The results came through my portal the next morning. The news wasn’t good.
Lesions in my brain, one prominent, two very tiny, “Likely represent demyelinating lesions.” After a call with my doctor, he referred me to the MS Center at our local hospital. I met with my new neurology team, who reviewed my MRI results with me and determined, without a doubt that I have MS. Fortunately, my MS is “mild” at this point. It’s not aggressive, and it’s a good sign that I have gone so long without any symptoms. He told me that he rarely sees patients at this stage of disease because most people wouldn’t discover it at the point. Most folks come in having lost vision, or experiencing sudden paralysis or at least sever weakness. However, MS is an incredibly unpredictable disease, and there is no way of knowing if I’ll continue to have little to no progression, or if everything will speed up. I was given options. I could wait it out, see if I have another flare or more lesions show on my next MRI a year from now. I could go the conservative route and try some of the less intense medications. Or, I could treat it aggressively with the top tier meds. My doctor said “It all depends on what level of disability you’re comfortable risking. ”
The answer to that is none. So, I have decided to treat this aggressively. I’ll start meds as soon as possible. It will be a monthly infusion, that will hopefully prevent future lesions. There are possible side effects, some boring, some scary, but the (very low) risk is worth the reward.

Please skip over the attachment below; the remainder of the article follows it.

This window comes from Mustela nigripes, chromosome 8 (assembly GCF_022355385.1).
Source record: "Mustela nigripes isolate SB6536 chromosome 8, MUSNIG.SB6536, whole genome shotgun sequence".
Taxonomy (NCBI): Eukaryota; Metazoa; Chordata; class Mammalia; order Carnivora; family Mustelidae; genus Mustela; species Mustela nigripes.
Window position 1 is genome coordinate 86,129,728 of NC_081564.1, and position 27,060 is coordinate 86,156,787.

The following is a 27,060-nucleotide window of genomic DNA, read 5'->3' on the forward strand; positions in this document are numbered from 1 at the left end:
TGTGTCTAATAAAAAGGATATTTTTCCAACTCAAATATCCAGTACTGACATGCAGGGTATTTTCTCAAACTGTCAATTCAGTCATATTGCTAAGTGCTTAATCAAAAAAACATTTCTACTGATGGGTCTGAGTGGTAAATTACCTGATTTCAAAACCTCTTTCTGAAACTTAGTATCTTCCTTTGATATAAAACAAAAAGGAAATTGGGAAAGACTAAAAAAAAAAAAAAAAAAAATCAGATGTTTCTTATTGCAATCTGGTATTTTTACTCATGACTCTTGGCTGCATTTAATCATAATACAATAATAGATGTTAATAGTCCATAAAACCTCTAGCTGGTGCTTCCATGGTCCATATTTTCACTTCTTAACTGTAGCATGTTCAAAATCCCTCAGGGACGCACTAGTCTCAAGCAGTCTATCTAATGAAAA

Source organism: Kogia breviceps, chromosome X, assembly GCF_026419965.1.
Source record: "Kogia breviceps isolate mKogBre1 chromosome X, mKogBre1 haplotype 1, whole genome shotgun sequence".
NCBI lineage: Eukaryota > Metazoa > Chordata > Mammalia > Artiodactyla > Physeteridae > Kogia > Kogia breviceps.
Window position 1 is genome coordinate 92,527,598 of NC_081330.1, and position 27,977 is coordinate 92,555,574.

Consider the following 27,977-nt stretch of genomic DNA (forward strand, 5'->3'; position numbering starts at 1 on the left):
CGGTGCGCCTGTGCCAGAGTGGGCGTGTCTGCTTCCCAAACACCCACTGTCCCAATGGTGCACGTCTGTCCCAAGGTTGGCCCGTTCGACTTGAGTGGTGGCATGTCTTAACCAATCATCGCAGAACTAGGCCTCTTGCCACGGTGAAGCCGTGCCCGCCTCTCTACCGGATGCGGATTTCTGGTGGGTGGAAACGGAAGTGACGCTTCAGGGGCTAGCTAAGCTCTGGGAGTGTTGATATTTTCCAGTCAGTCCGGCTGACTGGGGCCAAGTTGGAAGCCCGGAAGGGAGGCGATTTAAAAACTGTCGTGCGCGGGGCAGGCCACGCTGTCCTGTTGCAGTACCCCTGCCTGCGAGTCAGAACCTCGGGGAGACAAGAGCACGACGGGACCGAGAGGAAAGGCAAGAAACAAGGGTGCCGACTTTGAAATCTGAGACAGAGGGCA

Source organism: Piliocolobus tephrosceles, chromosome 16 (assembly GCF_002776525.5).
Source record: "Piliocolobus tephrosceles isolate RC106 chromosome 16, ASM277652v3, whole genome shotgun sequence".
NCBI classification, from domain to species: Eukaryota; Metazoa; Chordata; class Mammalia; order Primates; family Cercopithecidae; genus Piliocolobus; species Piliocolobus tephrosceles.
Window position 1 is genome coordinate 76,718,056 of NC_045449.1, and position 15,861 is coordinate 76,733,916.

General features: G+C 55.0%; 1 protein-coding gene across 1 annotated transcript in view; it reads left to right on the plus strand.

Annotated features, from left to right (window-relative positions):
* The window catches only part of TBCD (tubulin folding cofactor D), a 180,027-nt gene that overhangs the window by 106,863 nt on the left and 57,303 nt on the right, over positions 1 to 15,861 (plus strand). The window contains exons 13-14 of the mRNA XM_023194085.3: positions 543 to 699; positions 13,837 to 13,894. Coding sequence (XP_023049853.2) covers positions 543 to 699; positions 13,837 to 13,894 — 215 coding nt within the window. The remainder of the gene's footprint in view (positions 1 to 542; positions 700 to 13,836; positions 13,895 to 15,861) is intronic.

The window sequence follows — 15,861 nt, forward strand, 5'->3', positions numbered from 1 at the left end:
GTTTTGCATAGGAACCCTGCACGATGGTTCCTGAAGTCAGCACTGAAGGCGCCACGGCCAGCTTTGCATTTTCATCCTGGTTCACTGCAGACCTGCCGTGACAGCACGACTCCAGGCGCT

So that’s a lot of words to say, I’m really scared and sad and angry, but also hopeful. Honestly, it’s not the physical symptoms I’m most concerned about. Could I end up needing a cane or a wheelchair? Yup, I could. I’m mostly ok with that. It’s to potential cognitive issues that scare me the most. Like I said, the disease is completely unpredictable, I have no idea what will happen next. But there is some relief that comes with finally having a diagnosis. When you have a mass of unknown origin in your body, you never stop thinking about it. For years I was worried about”What ifs” What if it IS a tumor that suddenly turns malignant? What if it starts growing again and leaves me paralyzed or dead? What if more tumors grow? What if it IS MS? Well, now I know and we can treat it. Now I know WHY I feel the way I do and why my body doesn’t always work the way I want it to. Now I know it’s not in my head. (Even though it is literally in. my. head.)
I have to say how incredibly fortunate I am to live in a place with such incredible medical care. I am grateful to have an MS Clinic here where I have access to the most knowledgable doctors, and a team of other health care workers like Occupational and Physical Therapists on-site. I am also feel so grateful that I have supportive friends, coworkers and bosses, and of course my incredible family.
So I will learn to live with this, and fight it when I need to fight. I’ll likely write a lot more about this as I go through it. I’ve never hidden any of my life’s challenges, and feel that my journey may help others in the future. Like my adoption story and postpartum journey, if I can help one person, it will be worth it.
Thanks for reading, and please don’t treat me any differently. Ask questions if you have them, don’t make assumptions. I’m still the same Sarah.